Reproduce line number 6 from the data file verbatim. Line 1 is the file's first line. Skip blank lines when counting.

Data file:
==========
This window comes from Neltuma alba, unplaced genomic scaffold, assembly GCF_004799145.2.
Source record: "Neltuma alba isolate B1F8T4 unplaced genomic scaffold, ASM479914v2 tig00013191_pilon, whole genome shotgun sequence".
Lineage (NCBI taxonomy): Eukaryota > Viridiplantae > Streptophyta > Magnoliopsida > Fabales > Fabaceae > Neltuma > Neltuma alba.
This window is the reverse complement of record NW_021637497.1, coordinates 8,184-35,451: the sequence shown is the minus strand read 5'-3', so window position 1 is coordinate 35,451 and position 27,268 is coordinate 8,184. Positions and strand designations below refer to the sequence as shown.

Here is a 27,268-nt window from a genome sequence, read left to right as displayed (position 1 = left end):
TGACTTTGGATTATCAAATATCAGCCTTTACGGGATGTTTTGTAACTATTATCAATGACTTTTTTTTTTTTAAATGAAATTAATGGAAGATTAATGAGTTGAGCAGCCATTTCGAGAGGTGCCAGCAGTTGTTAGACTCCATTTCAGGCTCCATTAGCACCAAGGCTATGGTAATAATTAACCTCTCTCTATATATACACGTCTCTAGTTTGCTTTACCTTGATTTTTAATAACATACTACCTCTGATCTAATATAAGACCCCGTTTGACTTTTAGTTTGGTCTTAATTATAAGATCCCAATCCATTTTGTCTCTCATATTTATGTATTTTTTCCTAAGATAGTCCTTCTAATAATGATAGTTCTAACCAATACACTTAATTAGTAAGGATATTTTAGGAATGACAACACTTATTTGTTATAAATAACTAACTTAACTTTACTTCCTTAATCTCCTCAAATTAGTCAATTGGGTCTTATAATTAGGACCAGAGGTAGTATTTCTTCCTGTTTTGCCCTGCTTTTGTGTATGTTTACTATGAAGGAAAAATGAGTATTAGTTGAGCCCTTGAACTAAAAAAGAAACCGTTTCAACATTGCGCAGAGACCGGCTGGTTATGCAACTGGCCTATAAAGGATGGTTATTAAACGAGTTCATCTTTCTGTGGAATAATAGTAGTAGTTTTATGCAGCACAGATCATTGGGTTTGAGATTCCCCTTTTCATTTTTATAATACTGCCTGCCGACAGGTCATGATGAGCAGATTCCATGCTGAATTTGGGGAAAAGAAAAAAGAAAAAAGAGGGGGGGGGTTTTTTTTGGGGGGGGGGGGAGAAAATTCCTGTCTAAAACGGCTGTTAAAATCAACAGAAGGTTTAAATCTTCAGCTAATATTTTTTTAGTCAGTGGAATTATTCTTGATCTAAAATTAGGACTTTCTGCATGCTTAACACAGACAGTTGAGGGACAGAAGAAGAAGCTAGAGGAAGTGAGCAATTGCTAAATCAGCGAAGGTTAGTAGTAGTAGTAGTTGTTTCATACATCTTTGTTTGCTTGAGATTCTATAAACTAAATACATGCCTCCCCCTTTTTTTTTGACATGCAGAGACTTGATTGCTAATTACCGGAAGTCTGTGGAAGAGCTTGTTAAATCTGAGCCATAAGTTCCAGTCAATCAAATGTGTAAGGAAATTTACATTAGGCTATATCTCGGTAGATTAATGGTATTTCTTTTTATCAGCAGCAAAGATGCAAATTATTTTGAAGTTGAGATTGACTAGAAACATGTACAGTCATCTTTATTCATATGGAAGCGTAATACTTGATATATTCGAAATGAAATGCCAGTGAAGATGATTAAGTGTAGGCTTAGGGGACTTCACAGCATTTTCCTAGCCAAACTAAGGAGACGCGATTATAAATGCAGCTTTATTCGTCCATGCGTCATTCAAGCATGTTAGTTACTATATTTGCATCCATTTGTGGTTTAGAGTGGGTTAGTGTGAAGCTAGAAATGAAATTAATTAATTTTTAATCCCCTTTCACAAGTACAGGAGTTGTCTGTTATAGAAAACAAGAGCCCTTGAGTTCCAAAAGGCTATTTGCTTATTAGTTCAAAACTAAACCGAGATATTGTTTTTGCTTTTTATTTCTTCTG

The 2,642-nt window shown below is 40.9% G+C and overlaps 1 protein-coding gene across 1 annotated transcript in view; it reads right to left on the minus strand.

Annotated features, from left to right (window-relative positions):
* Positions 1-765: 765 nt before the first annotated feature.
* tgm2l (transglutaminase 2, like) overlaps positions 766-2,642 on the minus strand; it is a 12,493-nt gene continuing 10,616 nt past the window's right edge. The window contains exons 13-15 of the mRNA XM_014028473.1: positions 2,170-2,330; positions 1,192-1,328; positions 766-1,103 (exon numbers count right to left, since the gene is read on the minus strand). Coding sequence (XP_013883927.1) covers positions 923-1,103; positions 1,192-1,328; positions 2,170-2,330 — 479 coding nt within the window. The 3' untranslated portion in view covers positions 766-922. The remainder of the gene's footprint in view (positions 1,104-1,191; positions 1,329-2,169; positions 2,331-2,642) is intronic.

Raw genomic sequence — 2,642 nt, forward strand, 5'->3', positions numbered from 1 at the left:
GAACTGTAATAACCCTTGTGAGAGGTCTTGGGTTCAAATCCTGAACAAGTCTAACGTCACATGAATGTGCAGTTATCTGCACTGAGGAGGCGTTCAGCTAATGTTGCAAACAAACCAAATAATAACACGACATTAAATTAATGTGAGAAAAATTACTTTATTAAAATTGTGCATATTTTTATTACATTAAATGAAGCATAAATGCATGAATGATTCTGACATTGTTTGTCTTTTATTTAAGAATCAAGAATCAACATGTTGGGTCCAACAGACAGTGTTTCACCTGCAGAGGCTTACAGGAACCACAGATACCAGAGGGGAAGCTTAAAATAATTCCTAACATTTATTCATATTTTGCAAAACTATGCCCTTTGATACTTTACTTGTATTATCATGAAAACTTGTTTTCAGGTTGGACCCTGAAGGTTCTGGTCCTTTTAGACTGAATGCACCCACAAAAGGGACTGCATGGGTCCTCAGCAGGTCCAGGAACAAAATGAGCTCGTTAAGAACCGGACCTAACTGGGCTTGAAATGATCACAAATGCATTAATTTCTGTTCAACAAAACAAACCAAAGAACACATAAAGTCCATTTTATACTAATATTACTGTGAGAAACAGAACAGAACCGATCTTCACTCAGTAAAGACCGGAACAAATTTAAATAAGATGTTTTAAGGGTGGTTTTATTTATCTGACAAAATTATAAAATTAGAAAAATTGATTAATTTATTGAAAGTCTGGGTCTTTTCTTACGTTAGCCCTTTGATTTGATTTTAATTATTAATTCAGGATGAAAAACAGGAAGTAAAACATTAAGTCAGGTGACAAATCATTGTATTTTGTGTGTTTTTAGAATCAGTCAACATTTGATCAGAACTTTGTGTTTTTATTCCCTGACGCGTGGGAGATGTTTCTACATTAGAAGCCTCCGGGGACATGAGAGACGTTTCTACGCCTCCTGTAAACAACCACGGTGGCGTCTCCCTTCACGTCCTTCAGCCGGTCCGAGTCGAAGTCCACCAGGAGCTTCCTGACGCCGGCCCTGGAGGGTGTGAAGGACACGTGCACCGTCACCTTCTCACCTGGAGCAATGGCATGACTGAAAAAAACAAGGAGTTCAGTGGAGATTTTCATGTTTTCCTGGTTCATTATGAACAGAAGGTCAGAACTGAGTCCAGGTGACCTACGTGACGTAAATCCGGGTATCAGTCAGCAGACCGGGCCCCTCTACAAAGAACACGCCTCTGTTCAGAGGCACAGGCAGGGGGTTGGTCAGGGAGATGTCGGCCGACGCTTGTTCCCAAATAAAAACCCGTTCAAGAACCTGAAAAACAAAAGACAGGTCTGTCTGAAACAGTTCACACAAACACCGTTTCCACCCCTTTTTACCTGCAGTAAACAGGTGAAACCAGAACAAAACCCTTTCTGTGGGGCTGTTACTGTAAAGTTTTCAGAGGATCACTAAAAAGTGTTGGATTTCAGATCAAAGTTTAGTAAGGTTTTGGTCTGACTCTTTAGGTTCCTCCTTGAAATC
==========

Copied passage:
TGACTTTGGATTATCAAATATCAGCCTTTACGGGATGTTTTGTAACTATTATCAATGACTTTTTTTTTTTTAAATGAAATTAATGGAAGATTAATGAGTTGAGCAGCCATTTCGAGAGGTGCCAGCAGTTGTTAGACTCCATTTCAGGCTCCATTAGCACCAAGGCTATGGTAATAATTAACCTCTCTCTATATATACACGTCTCTAGTTTGCTTTACCTTGATTTTTAATAACATACTACCTCTGATCTAATATAAGACCCCGTTTGACTTTTAGTTTGGTCTTAATTATAAGATCCCAATCCATTTTGTCTCTCATATTTATGTATTTTTTCCTAAGATAGTCCTTCTAATAATGATAGTTCTAACCAATACACTTAATTAGTAAGGATATTTTAGGAATGACAACACTTATTTGTTATAAATAACTAACTTAACTTTACTTCCTTAATCTCCTCAAATTAGTCAATTGGGTCTTATAATTAGGACCAGAGGTAGTATTTCTTCCTGTTTTGCCCTGCTTTTGTGTATGTTTACTATGAAGGAAAAATGAGTATTAGTTGAGCCCTTGAACTAAAAAAGAAACCGTTTCAACATTGCGCAGAGACCGGCTGGTTATGCAACTGGCCTATAAAGGATGGTTATTAAACGAGTTCATCTTTCTGTGGAATAATAGTAGTAGTTTTATGCAGCACAGATCATTGGGTTTGAGATTCCCCTTTTCATTTTTATAATACTGCCTGCCGACAGGTCATGATGAGCAGATTCCATGCTGAATTTGGGGAAAAGAAAAAAGAAAAAAGAGGGGGGGGGTTTTTTTTGGGGGGGGGGGGAGAAAATTCCTGTCTAAAACGGCTGTTAAAATCAACAGAAGGTTTAAATCTTCAGCTAATATTTTTTTAGTCAGTGGAATTATTCTTGATCTAAAATTAGGACTTTCTGCATGCTTAACACAGACAGTTGAGGGACAGAAGAAGAAGCTAGAGGAAGTGAGCAATTGCTAAATCAGCGAAGGTTAGTAGTAGTAGTAGTTGTTTCATACATCTTTGTTTGCTTGAGATTCTATAAACTAAATACATGCCTCCCCCTTTTTTTTTGACATGCAGAGACTTGATTGCTAATTACCGGAAGTCTGTGGAAGAGCTTGTTAAATCTGAGCCATAAGTTCCAGTCAATCAAATGTGTAAGGAAATTTACATTAGGCTATATCTCGGTAGATTAATGGTATTTCTTTTTATCAGCAGCAAAGATGCAAATTATTTTGAAGTTGAGATTGACTAGAAACATGTACAGTCATCTTTATTCATATGGAAGCGTAATACTTGATATATTCGAAATGAAATGCCAGTGAAGATGATTAAGTGTAGGCTTAGGGGACTTCACAGCATTTTCCTAGCCAAACTAAGGAGACGCGATTATAAATGCAGCTTTATTCGTCCATGCGTCATTCAAGCATGTTAGTTACTATATTTGCATCCATTTGTGGTTTAGAGTGGGTTAGTGTGAAGCTAGAAATGAAATTAATTAATTTTTAATCCCCTTTCACAAGTACAGGAGTTGTCTGTTATAGAAAACAAGAGCCCTTGAGTTCCAAAAGGCTATTTGCTTATTAGTTCAAAACTAAACCGAGATATTGTTTTTGCTTTTTATTTCTTCTG